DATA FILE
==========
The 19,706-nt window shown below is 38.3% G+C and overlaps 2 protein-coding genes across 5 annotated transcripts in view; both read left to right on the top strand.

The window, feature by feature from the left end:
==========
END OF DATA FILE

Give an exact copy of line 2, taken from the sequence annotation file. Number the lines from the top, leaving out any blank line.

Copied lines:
The window, feature by feature from the left end: